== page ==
Life is hard. Among the many challenges is gathering and responding to information about an ever-shifting environment. One solution to this challenge is the evolution of mechanisms to convert information gathered by cellular receptors — which act like antennae to monitor the environment — into chemical signals. These chemical signals can then be translated by networks of interacting molecular factors into changes in cell growth or identity. In multicellular organisms, cellular events must be integrated into larger programs that operate at the tissue, organ or even whole organism level. We investigate how the architecture and dynamics of signaling networks allow for the effective processing and integration of information, and how plants tune these networks to optimize their morphology for a given environment.
Our recent work has drawn from molecular genetics, genomics, physiology and synthetic biology to build new tools to study signaling dynamics and to apply these tools to a variety of fundamental questions in cell and developmental biology. Specifically, we are:
Building dynamic networks from the ground up. Auxin is a plant hormone that plays a key role in nearly every aspect of plant biology. Direct experimental tests of signaling dynamics in this crucial pathway are confounded by the ubiquity of auxin response in plant cells. In collaboration with Eric Klavins in the UW Electrical Engineering Department, we have developed an alternative approach where we are systematically transplanting the auxin response pathway from Arabidopsis into the single-celled yeast Saccharomyces cerevisiae. An analogy to our approach is trying to understand how a radio works by removing components one by one, reconnecting each part in a simple setting, and characterizing the resulting circuits in great detail. We have successfully transferred the nuclear auxin response pathway from auxin perception through activation of transcription—a rather remarkable feat highlighting the fundamental conservation of core eukaryotic cell biology. We are currently excited to apply this system to fundamental control points of signaling, including protein degradation, transcriptional repression and transcriptional activation. We are also developing and deploying new tools to reparameterize core hormone-regulated networks (including auxin, jasmonates and gibberellins) using synthetic transcription factors.
We have discovered that many facets of growth are exquisitely sensitive to developmental stage, as well as genetic and environmental perturbations. Among our most surprising findings was that carbon availability had a dramatic effect on multiple aspects of growth dynamics. Excitingly, the light-regulated transcription factors PIF4 and PIF5 were required for the growth promoting effects of elevated CO2, and the PIFs acted at least in part by regulating the amount of auxin delivered from shoots to the roots. Our results point to direct integration of the light signal downstream of both the phytochrome photoreceptors and photosynthesis. This work provides an outstanding opportunity to integrate cell signaling into an organismal framework of plant growth control. Our progress has been greatly accelerated by an on-going collaboration with Soo-Hyung Kim in UW School of Environmental and Forest Sciences.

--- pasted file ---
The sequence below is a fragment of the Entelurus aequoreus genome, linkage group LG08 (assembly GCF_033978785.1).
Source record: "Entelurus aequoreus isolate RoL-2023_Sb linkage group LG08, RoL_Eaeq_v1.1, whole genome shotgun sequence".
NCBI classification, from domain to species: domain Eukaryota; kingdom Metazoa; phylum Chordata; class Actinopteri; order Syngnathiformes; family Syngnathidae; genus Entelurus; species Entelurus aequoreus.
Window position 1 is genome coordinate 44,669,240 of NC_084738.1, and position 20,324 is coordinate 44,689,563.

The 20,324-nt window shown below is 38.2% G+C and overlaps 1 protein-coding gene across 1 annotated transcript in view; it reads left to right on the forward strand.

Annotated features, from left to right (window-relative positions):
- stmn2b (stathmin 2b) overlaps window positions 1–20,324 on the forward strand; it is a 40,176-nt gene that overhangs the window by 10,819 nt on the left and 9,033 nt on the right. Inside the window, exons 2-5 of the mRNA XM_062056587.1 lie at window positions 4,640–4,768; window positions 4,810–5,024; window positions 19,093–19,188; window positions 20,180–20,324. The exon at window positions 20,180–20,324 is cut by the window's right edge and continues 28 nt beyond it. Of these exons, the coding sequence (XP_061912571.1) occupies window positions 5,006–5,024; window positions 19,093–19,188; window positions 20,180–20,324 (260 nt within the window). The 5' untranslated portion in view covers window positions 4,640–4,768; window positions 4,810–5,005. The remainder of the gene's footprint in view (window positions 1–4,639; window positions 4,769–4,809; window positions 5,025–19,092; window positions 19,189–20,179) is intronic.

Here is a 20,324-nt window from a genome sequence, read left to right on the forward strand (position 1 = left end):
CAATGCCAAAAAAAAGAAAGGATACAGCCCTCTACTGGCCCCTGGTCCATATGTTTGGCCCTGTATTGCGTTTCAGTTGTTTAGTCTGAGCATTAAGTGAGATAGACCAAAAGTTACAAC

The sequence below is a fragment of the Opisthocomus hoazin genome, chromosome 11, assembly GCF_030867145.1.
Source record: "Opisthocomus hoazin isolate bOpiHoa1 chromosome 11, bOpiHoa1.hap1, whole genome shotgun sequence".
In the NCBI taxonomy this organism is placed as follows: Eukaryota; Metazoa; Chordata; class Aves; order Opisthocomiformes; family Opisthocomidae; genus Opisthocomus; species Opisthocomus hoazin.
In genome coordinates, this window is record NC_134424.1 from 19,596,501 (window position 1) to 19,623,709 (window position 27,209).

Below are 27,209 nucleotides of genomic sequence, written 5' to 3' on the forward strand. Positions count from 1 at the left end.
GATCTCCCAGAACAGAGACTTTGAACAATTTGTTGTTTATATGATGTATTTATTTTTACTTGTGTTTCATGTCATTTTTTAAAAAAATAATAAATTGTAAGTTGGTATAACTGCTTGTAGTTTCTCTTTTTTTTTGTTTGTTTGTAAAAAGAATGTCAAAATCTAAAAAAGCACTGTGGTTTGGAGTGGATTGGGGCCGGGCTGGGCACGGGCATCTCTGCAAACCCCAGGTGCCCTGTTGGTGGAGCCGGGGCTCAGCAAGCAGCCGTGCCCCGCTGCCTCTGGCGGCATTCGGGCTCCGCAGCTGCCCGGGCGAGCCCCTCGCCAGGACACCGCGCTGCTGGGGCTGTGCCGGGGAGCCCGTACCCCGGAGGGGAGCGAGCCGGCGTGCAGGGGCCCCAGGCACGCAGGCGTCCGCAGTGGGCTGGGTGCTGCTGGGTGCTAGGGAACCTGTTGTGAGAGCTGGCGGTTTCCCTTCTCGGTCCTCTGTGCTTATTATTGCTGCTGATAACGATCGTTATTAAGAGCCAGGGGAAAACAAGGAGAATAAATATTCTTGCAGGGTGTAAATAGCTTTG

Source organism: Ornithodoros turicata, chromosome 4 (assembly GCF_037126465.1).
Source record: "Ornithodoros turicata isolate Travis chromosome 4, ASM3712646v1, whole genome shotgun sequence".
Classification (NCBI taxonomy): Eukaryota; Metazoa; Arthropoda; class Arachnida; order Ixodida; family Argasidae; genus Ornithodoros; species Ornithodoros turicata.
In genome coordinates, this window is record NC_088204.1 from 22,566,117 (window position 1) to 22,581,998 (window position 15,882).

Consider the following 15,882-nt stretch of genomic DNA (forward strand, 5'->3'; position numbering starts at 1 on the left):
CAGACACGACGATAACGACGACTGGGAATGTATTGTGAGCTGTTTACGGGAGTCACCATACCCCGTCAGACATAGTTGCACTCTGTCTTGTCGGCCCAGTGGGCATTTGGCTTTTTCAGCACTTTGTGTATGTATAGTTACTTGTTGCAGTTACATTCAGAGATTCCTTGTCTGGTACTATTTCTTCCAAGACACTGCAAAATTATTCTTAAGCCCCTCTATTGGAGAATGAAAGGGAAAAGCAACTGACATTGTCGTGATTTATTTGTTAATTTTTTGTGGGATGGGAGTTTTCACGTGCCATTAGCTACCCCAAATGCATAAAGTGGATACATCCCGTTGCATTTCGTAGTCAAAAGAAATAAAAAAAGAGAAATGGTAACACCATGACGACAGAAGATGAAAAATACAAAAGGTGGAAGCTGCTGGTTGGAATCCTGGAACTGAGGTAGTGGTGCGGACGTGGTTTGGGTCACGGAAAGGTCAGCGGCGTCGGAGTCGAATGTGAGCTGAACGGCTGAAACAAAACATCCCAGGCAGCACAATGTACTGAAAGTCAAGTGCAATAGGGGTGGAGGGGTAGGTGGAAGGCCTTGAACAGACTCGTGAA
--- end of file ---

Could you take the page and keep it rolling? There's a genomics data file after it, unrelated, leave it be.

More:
Approaches for engineering new crop varieties are remarkably crude compared to the design and implementation of non-biological technology. One strength of engineering is its ability to parse complex systems, such as a Boeing 787, into sub-networks or modules that can be analyzed in isolation. The synthetic auxin response system in yeast, developed by my lab in collaboration with Eric Klavins in the UW Electrical Engineering Department, makes it possible to interrogate the function of plant auxin signaling modules in isolation. We are currently testing the function of auxin components of Zea mays and Brassica rapa in our synthetic system. This comparative approach may help answer one of the oldest questions in auxin biology: how does such a simple molecule do so many different things?
For the most recent publications from the Nemhauser Lab, please use these links:
Art can provide an opening into abstract material and a bridge between academic and public spheres. This NSF-funded residency (IOS-1539834) brings a local artist into the Nemhauser Lab for one quarter in each of the three years of the grant. In this “immersion” experience, the artist has a desk in the lab and participates in lab meetings, department seminars and journal clubs. In the year following their residency, the artist produces at least one work inspired by their experience. These artworks will be incorporated into future classes. By collaborating with an artist in this way, we hope to discover novel ways to help students access abstract concepts and encourage a more nuanced exploration of modern biology by artists.
Deed of Gift is an art project by Matthew Offenbacher and Jennifer Nemhauser that takes the form of a collection of artworks given to the Seattle Art Museum for their permanent collection. The artworks were purchased using proceeds from the Neddy at Cornish Award in Painting, which Offenbacher received in 2013. Working closely with Catharina Manchanda, SAM’s Curator of Modern and Contemporary Art, Offenbacher and Nemhauser tailored their acquisitions to needs of the museum, with a particular emphasis on feminist and queer themes.
for information about methods, resources, positions, and other questions related to the lab contact:
jennifer nemhauser (hck 507, jn7 at u.washington.edu)
hck 507 & 543, p 206 543 4845, f 206 685 1728